She’s Gotta Have It’s DeWanda Wise: ‘Our bodies are being policed’
The star of Netflix’s adaptation of Spike Lee’s groundbreaking film talks about working with the feted director, Sex and the City and the black female gaze
DeWanda Wise has the kind of relaxed self-confidence that is infectious. She feels so good about herself, that she makes everyone else in the vicinity feel good too. As she laughingly tells the story of her first “general” with Netflix – a sort of informal industry chat – it sounds, at first, disastrous. They were scoping her out for a role in She’s Gotta Have It, Spike Lee’s 10-part TV update of his own groundbreaking debut feature film. Wise was well aware of the 1986 film, which tells the story of Nola Darling, a young Brooklynite artist who openly rejects monogamy, choosing to date three different men at once. She knew nothing of the logistics of Netflix’s remake plans, however. “They were asking me: ‘Do you miss New York?’ and I was like: ‘No! Especially not winters, it’s freezing!’ [It turned out] we were shooting there in winter.” So how did she bag the highly sought-after lead role? Wise’s tone turns serious again; her own worth no laughing matter: “I think they were like, ‘Yes, she’s a strong, independent-minded woman, like Nola.’”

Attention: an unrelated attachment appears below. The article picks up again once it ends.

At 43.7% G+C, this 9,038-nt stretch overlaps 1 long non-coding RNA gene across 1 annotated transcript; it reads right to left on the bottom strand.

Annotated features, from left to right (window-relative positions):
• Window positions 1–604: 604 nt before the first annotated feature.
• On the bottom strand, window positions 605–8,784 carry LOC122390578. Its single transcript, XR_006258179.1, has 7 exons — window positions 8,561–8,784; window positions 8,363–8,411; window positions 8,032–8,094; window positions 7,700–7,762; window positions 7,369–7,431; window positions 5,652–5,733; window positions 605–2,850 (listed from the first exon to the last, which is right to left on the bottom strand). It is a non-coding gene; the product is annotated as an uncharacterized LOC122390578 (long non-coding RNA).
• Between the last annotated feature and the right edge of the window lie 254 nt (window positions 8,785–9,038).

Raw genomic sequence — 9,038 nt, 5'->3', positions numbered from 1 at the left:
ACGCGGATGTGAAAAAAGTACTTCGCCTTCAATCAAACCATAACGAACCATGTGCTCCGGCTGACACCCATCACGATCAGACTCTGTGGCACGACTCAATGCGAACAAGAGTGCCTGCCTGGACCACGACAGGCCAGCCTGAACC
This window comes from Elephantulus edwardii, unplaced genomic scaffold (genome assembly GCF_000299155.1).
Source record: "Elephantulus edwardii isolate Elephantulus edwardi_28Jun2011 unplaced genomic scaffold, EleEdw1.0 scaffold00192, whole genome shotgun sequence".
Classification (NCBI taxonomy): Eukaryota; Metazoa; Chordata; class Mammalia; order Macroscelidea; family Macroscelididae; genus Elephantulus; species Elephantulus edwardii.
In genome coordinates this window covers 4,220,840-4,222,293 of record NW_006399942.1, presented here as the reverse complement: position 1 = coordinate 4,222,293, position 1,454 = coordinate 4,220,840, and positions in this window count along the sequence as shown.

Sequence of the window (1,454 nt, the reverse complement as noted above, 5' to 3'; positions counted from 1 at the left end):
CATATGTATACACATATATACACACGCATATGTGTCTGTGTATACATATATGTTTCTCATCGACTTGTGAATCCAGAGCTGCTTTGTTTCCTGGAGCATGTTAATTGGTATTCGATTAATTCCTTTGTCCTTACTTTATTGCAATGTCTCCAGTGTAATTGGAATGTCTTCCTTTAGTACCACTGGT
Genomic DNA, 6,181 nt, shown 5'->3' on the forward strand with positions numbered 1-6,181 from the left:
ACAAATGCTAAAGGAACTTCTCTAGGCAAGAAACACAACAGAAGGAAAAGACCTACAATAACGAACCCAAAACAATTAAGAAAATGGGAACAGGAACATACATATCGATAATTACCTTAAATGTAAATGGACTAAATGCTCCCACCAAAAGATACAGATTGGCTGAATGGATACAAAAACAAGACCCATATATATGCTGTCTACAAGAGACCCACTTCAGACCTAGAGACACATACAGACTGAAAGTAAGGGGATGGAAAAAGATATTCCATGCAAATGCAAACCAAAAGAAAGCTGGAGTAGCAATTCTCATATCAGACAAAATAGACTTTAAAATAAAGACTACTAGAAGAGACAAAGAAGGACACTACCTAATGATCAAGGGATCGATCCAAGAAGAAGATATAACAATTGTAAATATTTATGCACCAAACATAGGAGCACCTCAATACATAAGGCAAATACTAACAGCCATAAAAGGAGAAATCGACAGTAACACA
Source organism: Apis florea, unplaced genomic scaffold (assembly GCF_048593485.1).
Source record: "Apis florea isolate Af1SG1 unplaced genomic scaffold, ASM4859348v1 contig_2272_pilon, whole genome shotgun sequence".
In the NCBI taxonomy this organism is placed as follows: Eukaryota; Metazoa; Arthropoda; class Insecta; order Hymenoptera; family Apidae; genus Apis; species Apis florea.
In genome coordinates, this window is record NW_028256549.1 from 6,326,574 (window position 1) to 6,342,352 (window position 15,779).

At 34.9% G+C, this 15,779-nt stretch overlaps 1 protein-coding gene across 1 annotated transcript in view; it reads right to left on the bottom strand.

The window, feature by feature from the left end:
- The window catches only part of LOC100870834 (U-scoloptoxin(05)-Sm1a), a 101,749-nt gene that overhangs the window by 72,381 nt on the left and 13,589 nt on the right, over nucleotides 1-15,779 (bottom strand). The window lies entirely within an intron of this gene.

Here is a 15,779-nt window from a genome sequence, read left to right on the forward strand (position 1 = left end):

Baltimore-born, Los Angeles-based Wise has been a working actor for more than a decade, popping up in shows such as The Good Wife, Law & Order and Boardwalk Empire, but it is only in the last couple of years that she has come to the fore. Despite her distinctive good looks, she’s evinced an impressive ability to submerge herself convincingly in very different roles.